Colin Jones (S1 E8): Mail Bag

In this episode of my N-part series looking at Colin Jones’s
book, The 21st-Century Card Counter, I’m just going to briefly
comment on various phrases and sentences that caught my eye. This is like the “Mail
Bag” episodes of Gambling with an Edge, or the Potpourri category on
Jeopardy.

[p. 26] “I’m not going to argue whether people should or
should not gamble for entertainment (though it’s my opinion that gambling is a
very high-risk low-reward form of it).” From spending so much time in locals
casinos, I’d say that the percentage of gamblers who are problem gamblers—by virtually
any definition of the term—is much, much higher than the industry would admit. As
a resort destination, Vegas is a different animal. But locals casinos are built
on degenerate gambling. That said, I think there is a role for recreational
gambling, and CJ underestimates how enjoyable it is for some. CJ is a bit
jaded, because blackjack (and baccarat) are not inherently fun games (you
wouldn’t play them for no money), and because card counting as a living takes
the fun out of the game! One of my old friends came to Vegas with me, and afterwards
said, “You’ve ruined Las Vegas for me,” because he could never again see the
experience in the carefree, oblivious way that gamblers do. I turned it into
work.

[p. 27] “Since I went pro, my overall hourly win rate has
been $432.” I think this might explain CJ’s overall optimism for counting cards,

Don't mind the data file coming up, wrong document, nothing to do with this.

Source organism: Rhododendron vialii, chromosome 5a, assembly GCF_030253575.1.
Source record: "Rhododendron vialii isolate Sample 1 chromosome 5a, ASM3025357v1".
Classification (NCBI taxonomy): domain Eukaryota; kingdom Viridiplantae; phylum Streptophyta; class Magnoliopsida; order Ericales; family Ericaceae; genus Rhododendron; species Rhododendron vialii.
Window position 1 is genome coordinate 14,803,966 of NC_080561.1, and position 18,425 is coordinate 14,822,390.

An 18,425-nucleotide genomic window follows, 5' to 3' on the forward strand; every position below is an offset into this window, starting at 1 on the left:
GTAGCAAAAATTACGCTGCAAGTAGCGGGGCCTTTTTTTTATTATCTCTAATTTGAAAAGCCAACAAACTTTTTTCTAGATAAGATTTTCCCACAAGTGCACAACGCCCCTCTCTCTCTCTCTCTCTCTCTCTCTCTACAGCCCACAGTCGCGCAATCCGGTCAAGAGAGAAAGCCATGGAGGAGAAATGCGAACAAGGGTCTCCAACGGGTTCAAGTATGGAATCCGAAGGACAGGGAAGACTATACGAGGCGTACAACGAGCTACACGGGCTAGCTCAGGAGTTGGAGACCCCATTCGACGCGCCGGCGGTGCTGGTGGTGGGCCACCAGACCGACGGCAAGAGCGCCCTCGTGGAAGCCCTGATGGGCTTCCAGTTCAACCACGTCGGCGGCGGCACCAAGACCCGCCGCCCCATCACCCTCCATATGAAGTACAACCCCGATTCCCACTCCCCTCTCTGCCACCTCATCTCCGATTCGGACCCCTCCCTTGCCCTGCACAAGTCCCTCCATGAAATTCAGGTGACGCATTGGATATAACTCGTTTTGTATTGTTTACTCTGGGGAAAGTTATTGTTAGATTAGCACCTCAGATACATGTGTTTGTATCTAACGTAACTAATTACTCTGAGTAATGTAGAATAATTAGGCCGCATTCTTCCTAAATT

and the criticism he has received for making it sound like a way to easy riches
(I don’t think that such criticism is accurate or fair, but whoever said the
Internet is fair?). I have no knowledge of the games CJ was playing or the
hours, but $432/hour sounds above EV to me for a counter in his first few years
building a bankroll.

[p. 27] “Sure, it can be thrilling. But it can also be
exhausting, monotonous, frustrating, highly stressful, and an emotional
rollercoaster unlike anything else you’ll ever experience.” That’s more like
it.

[p. 29] “Apophenia is the term neurologists use to define the reality that humans are universally looking for patterns in random information.” Good to know. Apophenia is everywhere. I could put a bunch of random digits in a glossary and people would think it means something!

[p. 30] “Here’s a computer simulation …” Thank you for limiting
the chart to a single page.

[p. 32] “Casinos know this. That’s why they aren’t concerned if a gambler wins on any given night.” This is one of the few points in the book I disagree with. Some casinos don’t sweat it, but many casinos and thousands of bosses expect to win every time, against every player, and take it personally if the player beats the casino. Casinos are babies. Slimy, crap-producing, whiny babies. But I love kids.